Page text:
2008 — professional winner
Stephanie Sinclair is a VII Network contributing photographer since January, 2008, based in Beirut, Lebanon. From July, 2003 to December, 2007, she worked for Corbis in Iraq and Lebanon. From 1998 to 2003, she was a staff photographer at the Chicago Tribune.
She graduated from the University of Florida in 1998 with a Bachelor of Science in Journalism and Mass Communications with an outside concentration in Fine Art Photography. In the summer of 1993 she studied French at the University of Paris - La Sorbonne. During her time in school, she had internships at the Miami Herald, Arizona Republic, St. Petersburg Times, and the Detroit Free-Press.
Since 1999 she has been the publisher of Photobetty.com, the award-winning online publication for women in photography.
Some awards include:
2007 UNICEF Photo of the Year
2007 World Press Photo Third Place for coverage of the 2006 war in Lebanon
2006 Selected for World Press Photo’s 13th Joop Swart Masterclass
2004 Fifty Crows International Fund for Documentary Photography's Central Asia and Caucasus Grant
2003 World Press Photo First Place Contemporary Issues Single for a story on self-immolation in Afghanistan
2001 Pulitzer Prize for “Gateway to Gridlock,” awarded to Chicago Tribune staff for a series on the American air travel system. One of Stephanie’s photographs was the lead image in the second day of the three part series.
"Peace is not merely an absence of war, but the nurture of human life." - Jane Addams, 1931 Nobel Peace Prize winner.
I met 15-year-old Marzia as she lay in a corner of the burn ward at Herat Public Hospital in western Afghanistan. Five weeks beforehand, the teenager plugged in the television that her husband had recently bought for her, and it short-circuited. Terrified at the prospect of her husband's wrath, Marzia set herself on fire.
The young girl had never been to school and was sold into marriage at age 8.
After meeting many young girls in Herat's burn ward like Marzia - married off to strangers often before the age of puberty - I decided to take a serious look into the issue of early marriage. What I found were mere kids being forced into adult roles physically, mentally and sexually.
And this practice is by no means limited to Afghanistan. The UN Population Fund, which tracks global reproductive patterns, has noted a significant early marriage problem in at least 49 countries worldwide.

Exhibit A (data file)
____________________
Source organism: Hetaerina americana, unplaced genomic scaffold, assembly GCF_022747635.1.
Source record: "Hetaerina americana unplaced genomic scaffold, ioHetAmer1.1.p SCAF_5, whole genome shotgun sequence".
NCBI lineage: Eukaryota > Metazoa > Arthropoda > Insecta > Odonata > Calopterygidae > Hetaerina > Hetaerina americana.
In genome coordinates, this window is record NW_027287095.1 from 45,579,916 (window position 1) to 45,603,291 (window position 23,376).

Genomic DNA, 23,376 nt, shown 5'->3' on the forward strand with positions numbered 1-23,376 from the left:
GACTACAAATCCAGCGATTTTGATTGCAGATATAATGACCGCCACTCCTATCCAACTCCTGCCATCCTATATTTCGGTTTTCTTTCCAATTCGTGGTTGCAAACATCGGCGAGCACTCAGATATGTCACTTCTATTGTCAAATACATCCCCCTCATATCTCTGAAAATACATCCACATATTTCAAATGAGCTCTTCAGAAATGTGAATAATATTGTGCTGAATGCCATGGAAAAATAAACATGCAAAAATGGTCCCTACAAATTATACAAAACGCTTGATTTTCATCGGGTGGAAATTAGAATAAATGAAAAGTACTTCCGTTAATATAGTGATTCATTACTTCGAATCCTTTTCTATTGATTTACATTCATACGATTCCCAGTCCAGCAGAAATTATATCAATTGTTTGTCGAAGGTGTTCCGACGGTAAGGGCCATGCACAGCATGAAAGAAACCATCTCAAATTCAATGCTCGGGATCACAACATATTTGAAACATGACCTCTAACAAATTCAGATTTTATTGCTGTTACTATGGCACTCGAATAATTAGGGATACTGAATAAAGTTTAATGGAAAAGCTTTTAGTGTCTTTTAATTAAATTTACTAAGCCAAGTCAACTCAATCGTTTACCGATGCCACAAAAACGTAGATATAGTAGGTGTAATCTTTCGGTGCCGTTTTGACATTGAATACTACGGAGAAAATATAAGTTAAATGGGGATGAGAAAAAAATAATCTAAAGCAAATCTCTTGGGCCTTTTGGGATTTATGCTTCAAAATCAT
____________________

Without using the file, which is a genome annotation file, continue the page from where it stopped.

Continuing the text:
I followed this issue of early marriage and its consequences to Ethiopia and Nepal, where I witnessed communities struggling from within to put an end to these harmful, traditional practices. Though each culture is distinct in its approach to this issue, these early unions, no matter the geography, often have catastrophic results: Young brides discontinue their educations. Youth and inexperience leave them vulnerable to abuse at the hands of their spouses. Early pregnancies endanger their health. If they try to leave the marriage, they often fall victim to trafficking, prostitution and AIDS.
Statistics show that serious physical abuse is common among young brides, as they are simply too young to know how to behave properly as wives. They thus face the wrath of their husbands and in-laws, living in a culture of fear within their homes. Last year I met 15-year-old Jamila in Kandahar, Afghanistan. Already a mother of two, she was stabbed several times by her husband after leaving to see her mother without permission. She was later forced to return to his home. He was never prosecuted.
The experience of pregnancy can also be traumatizing for a girl who is still a child herself. She is more likely to have obstructed labor as her small body may be compromised during childbirth. Prolonged obstructed labor can then lead to fistula, a debilitating condition where the girl can no longer control her urine and bowel movements. In Ethiopia, Yekaba, 15, was in labor for three days before her family was able to get her to a hospital. She later developed fistula and was shunned by her neighbors who believed her cursed by God.
Child brides have double the pregnancy death rate of women in their 20s. The Afghan public health minister has said that 50 to 70 mothers die every day from birth complications, what he calls "a silent tsunami" for Afghanistan.
There are currently two bills before the U.S. Congress on the issue of child marriage. I plan to seize this opportunity by revisiting some countries and exploring the differing cultural and religious contexts and the effects they have on the issue of child marriage.
For instance, in some rural parts of Nepal, women are forced to give birth in the fields alone, as elders believe women are unclean during childbirth. One woman told me how she struggled for days to return to her village with her baby - who was breach - hanging out of her feet-first the entire way. Miraculously, the baby survived. The woman, now in her 30s, was married as a young teen. I plan to return to Nepal and document a young bride as she deals with specific traditional practices like this, while also facing the more common challenges of early marriage.
My goal is to create a compassionate portrait of young girls worldwide who are being forced into early adulthood. I want people to hear their haunting stories in their own small voices, like when 16-year-old Mejgon of Herat, Afghanistan, described losing her virginity after being sold by her father to a 60-year-old man for two boxes of heroin.
"I don't know what the meaning of love is ... In my whole life, I have never felt it," Mejgon